DNB: Nordic bank feels the warmth of rate rises

The European banks’ profit season opened with a whimper. On Tuesday, Norway’s largest bank DNB reported a profit of NOK 10 billion ($ 1 billion) in the second quarter before tax, which was pre-tax at 16% of market expectations. However, remove volatile trading revenues, and the pace is almost gone. What investors had hoped for was a window into the way economies are dealing with an early rise in interest rates like Norway. But perhaps it is still too early to say.

Norges Bank joined the Bank of England last month by raising rates to 1.25% – a level recently seen before the epidemic. While the European Central Bank is heading for its first rate hike in more than a decade, policymakers are looking for signs of pressure from borrowers elsewhere.

In DNB these remain restrained for the time being. Higher rates help. The bank earned an increase of NOK 1.5 billion ($ 147 million) in net interest income from the first increase of 25 basis points last year. The small yields brought it down to NOK 1.2 billion for the 25-point increase in March, thinks Johan Aqlum in UBS. He predicts that the increases for the last 50 basis point increase will be relatively weaker as higher rates are passed to borrowers.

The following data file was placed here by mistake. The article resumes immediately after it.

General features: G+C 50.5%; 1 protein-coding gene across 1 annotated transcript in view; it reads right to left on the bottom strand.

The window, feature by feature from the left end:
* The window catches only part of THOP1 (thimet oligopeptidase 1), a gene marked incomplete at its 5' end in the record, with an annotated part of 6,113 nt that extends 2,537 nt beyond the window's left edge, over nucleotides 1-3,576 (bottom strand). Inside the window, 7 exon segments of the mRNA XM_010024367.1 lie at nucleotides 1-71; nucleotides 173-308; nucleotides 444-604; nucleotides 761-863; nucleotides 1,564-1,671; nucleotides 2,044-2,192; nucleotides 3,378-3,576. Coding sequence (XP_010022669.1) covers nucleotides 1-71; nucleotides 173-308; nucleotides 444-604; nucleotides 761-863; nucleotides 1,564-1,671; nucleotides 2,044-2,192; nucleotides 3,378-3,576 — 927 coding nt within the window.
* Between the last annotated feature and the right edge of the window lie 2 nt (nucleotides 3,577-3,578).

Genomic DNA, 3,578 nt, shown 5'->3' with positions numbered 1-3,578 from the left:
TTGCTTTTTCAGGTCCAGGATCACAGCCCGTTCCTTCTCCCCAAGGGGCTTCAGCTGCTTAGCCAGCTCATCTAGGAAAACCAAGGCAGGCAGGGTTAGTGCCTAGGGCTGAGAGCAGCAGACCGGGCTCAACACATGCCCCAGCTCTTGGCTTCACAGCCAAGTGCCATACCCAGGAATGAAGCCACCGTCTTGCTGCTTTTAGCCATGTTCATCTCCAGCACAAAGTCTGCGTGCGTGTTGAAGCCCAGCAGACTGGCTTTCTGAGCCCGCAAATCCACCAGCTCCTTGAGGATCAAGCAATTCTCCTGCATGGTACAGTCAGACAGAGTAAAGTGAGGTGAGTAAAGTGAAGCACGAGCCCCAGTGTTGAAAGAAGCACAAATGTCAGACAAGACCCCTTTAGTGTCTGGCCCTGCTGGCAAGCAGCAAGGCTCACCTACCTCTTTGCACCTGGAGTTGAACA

Loan and deposit levels also remained stable. The savings banned during the epidemic are still intact. Provisions for bad loans are still falling apart, with net reversals of NIS 209 million in the second quarter. These are driven by better prospects in the energy sector.

However, the decline in bank stock prices reflects a lack of belief that this good situation can continue, even if the region has some of the lowest credit losses in Europe. The cost of risk in the Nordic banks has risen to just 30 basis points of loans on average during 2020. This is less than half the European average but double what they are now. Loss-absorbing capacity this year will cover that amount sevenfold if it comes back, UBS thinks.

DNB should be able to absorb losses at the 2020 level almost four times. If a similar credit event did occur, it is unlikely that the restrictions on distributions that accompanied it the previous time will recur.

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DNB: Nordic bank feels the warmth of rate rises Source link DNB: Nordic bank feels the warmth of rate rises

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